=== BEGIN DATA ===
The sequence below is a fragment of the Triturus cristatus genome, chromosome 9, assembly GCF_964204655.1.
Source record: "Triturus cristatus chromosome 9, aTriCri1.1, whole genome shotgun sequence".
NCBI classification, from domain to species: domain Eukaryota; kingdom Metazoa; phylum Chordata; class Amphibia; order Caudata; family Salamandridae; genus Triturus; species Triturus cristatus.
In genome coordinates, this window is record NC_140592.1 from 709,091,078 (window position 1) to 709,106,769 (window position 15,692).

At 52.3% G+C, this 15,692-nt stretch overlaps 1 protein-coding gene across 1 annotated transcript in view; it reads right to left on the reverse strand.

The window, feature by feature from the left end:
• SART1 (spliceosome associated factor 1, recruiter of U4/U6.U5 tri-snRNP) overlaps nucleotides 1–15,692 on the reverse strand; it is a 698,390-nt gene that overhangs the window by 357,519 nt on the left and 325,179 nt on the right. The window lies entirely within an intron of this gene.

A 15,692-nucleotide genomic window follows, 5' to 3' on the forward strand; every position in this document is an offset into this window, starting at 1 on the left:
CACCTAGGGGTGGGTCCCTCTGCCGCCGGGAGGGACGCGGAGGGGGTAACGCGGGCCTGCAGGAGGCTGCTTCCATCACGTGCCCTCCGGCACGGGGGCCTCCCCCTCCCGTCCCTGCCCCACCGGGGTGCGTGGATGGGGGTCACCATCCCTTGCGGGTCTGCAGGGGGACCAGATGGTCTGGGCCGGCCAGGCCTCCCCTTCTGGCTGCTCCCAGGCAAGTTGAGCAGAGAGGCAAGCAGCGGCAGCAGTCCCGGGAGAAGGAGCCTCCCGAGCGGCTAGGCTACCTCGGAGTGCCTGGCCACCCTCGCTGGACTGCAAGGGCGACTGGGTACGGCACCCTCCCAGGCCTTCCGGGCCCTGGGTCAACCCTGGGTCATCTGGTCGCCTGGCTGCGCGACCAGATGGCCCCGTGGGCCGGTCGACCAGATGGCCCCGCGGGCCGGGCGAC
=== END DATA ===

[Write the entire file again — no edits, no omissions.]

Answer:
The sequence below is a fragment of the Triturus cristatus genome, chromosome 9, assembly GCF_964204655.1.
Source record: "Triturus cristatus chromosome 9, aTriCri1.1, whole genome shotgun sequence".
NCBI classification, from domain to species: domain Eukaryota; kingdom Metazoa; phylum Chordata; class Amphibia; order Caudata; family Salamandridae; genus Triturus; species Triturus cristatus.
In genome coordinates, this window is record NC_140592.1 from 709,091,078 (window position 1) to 709,106,769 (window position 15,692).

At 52.3% G+C, this 15,692-nt stretch overlaps 1 protein-coding gene across 1 annotated transcript in view; it reads right to left on the reverse strand.

The window, feature by feature from the left end:
• SART1 (spliceosome associated factor 1, recruiter of U4/U6.U5 tri-snRNP) overlaps nucleotides 1–15,692 on the reverse strand; it is a 698,390-nt gene that overhangs the window by 357,519 nt on the left and 325,179 nt on the right. The window lies entirely within an intron of this gene.

A 15,692-nucleotide genomic window follows, 5' to 3' on the forward strand; every position in this document is an offset into this window, starting at 1 on the left:
CACCTAGGGGTGGGTCCCTCTGCCGCCGGGAGGGACGCGGAGGGGGTAACGCGGGCCTGCAGGAGGCTGCTTCCATCACGTGCCCTCCGGCACGGGGGCCTCCCCCTCCCGTCCCTGCCCCACCGGGGTGCGTGGATGGGGGTCACCATCCCTTGCGGGTCTGCAGGGGGACCAGATGGTCTGGGCCGGCCAGGCCTCCCCTTCTGGCTGCTCCCAGGCAAGTTGAGCAGAGAGGCAAGCAGCGGCAGCAGTCCCGGGAGAAGGAGCCTCCCGAGCGGCTAGGCTACCTCGGAGTGCCTGGCCACCCTCGCTGGACTGCAAGGGCGACTGGGTACGGCACCCTCCCAGGCCTTCCGGGCCCTGGGTCAACCCTGGGTCATCTGGTCGCCTGGCTGCGCGACCAGATGGCCCCGTGGGCCGGTCGACCAGATGGCCCCGCGGGCCGGGCGAC